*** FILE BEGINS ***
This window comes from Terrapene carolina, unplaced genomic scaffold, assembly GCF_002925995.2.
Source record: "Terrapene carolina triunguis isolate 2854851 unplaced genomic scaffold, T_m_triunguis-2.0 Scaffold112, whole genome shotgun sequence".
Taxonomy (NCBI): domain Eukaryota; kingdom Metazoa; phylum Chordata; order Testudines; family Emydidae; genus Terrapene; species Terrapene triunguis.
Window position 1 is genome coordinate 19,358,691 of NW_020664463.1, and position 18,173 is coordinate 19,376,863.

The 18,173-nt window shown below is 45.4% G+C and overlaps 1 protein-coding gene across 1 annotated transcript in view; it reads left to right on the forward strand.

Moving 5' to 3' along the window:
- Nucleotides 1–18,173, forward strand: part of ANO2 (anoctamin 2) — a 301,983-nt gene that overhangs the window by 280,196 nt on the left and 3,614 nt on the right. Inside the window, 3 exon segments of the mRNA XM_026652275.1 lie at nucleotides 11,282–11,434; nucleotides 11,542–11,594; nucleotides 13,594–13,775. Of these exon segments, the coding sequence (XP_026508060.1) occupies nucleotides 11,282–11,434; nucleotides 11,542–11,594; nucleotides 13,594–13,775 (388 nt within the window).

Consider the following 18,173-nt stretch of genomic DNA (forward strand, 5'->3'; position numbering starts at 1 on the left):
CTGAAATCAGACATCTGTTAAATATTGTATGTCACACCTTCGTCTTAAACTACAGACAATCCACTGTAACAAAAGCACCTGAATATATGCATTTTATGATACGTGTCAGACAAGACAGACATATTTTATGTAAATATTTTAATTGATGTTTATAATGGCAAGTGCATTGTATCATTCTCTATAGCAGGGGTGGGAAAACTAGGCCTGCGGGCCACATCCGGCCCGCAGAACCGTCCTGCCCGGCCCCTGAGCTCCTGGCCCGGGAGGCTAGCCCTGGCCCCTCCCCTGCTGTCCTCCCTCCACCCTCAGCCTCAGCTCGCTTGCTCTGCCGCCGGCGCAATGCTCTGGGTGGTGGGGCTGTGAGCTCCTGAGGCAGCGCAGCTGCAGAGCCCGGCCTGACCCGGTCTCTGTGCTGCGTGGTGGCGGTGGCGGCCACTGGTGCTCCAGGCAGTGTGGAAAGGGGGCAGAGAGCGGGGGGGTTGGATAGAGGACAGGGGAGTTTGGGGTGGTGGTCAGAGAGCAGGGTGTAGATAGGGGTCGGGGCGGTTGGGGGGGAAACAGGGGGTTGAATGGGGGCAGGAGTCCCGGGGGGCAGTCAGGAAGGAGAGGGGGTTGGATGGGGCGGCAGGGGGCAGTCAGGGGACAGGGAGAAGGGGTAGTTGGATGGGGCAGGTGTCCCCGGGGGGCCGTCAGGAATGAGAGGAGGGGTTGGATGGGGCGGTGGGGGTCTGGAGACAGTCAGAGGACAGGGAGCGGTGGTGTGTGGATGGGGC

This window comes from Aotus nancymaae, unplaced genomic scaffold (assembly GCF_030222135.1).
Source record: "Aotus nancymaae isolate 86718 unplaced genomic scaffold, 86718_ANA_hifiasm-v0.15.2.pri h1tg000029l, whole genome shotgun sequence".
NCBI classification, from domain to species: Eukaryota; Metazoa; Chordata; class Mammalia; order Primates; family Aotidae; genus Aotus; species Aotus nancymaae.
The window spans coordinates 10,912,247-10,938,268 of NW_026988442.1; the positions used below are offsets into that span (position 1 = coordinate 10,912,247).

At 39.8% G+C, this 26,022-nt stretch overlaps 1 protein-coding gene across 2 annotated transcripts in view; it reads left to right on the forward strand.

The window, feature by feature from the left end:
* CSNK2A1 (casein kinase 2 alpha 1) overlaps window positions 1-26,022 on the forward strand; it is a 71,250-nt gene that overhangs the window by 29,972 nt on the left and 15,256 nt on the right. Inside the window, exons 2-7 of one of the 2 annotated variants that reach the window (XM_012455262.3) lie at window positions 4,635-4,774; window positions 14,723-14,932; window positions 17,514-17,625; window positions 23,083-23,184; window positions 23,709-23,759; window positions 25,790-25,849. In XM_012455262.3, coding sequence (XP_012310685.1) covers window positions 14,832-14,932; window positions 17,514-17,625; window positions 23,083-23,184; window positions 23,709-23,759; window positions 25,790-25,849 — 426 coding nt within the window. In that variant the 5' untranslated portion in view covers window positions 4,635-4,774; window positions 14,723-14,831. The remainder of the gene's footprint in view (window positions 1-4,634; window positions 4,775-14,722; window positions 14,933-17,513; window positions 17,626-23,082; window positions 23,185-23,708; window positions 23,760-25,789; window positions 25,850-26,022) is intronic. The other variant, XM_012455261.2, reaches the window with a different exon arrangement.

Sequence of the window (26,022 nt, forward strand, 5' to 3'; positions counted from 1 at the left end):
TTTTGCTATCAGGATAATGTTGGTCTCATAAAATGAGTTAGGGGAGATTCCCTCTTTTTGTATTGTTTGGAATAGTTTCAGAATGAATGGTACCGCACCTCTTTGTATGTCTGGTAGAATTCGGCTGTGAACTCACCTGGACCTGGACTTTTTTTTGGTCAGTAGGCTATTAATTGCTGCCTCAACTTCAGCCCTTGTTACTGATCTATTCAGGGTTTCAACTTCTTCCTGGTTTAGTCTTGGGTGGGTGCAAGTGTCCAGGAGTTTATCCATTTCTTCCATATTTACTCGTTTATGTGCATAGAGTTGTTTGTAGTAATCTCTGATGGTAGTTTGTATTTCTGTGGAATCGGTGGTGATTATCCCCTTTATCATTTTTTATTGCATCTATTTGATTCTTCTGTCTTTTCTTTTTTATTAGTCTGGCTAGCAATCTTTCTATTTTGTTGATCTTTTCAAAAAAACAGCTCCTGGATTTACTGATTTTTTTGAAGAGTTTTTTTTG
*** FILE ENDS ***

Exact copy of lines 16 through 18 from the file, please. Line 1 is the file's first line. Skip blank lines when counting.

* CSNK2A1 (casein kinase 2 alpha 1) overlaps window positions 1-26,022 on the forward strand; it is a 71,250-nt gene that overhangs the window by 29,972 nt on the left and 15,256 nt on the right. Inside the window, exons 2-7 of one of the 2 annotated variants that reach the window (XM_012455262.3) lie at window positions 4,635-4,774; window positions 14,723-14,932; window positions 17,514-17,625; window positions 23,083-23,184; window positions 23,709-23,759; window positions 25,790-25,849. In XM_012455262.3, coding sequence (XP_012310685.1) covers window positions 14,832-14,932; window positions 17,514-17,625; window positions 23,083-23,184; window positions 23,709-23,759; window positions 25,790-25,849 — 426 coding nt within the window. In that variant the 5' untranslated portion in view covers window positions 4,635-4,774; window positions 14,723-14,831. The remainder of the gene's footprint in view (window positions 1-4,634; window positions 4,775-14,722; window positions 14,933-17,513; window positions 17,626-23,082; window positions 23,185-23,708; window positions 23,760-25,789; window positions 25,850-26,022) is intronic. The other variant, XM_012455261.2, reaches the window with a different exon arrangement.

Sequence of the window (26,022 nt, forward strand, 5' to 3'; positions counted from 1 at the left end):
TTTTGCTATCAGGATAATGTTGGTCTCATAAAATGAGTTAGGGGAGATTCCCTCTTTTTGTATTGTTTGGAATAGTTTCAGAATGAATGGTACCGCACCTCTTTGTATGTCTGGTAGAATTCGGCTGTGAACTCACCTGGACCTGGACTTTTTTTTGGTCAGTAGGCTATTAATTGCTGCCTCAACTTCAGCCCTTGTTACTGATCTATTCAGGGTTTCAACTTCTTCCTGGTTTAGTCTTGGGTGGGTGCAAGTGTCCAGGAGTTTATCCATTTCTTCCATATTTACTCGTTTATGTGCATAGAGTTGTTTGTAGTAATCTCTGATGGTAGTTTGTATTTCTGTGGAATCGGTGGTGATTATCCCCTTTATCATTTTTTATTGCATCTATTTGATTCTTCTGTCTTTTCTTTTTTATTAGTCTGGCTAGCAATCTTTCTATTTTGTTGATCTTTTCAAAAAAACAGCTCCTGGATTTACTGATTTTTTTGAAGAGTTTTTTTTG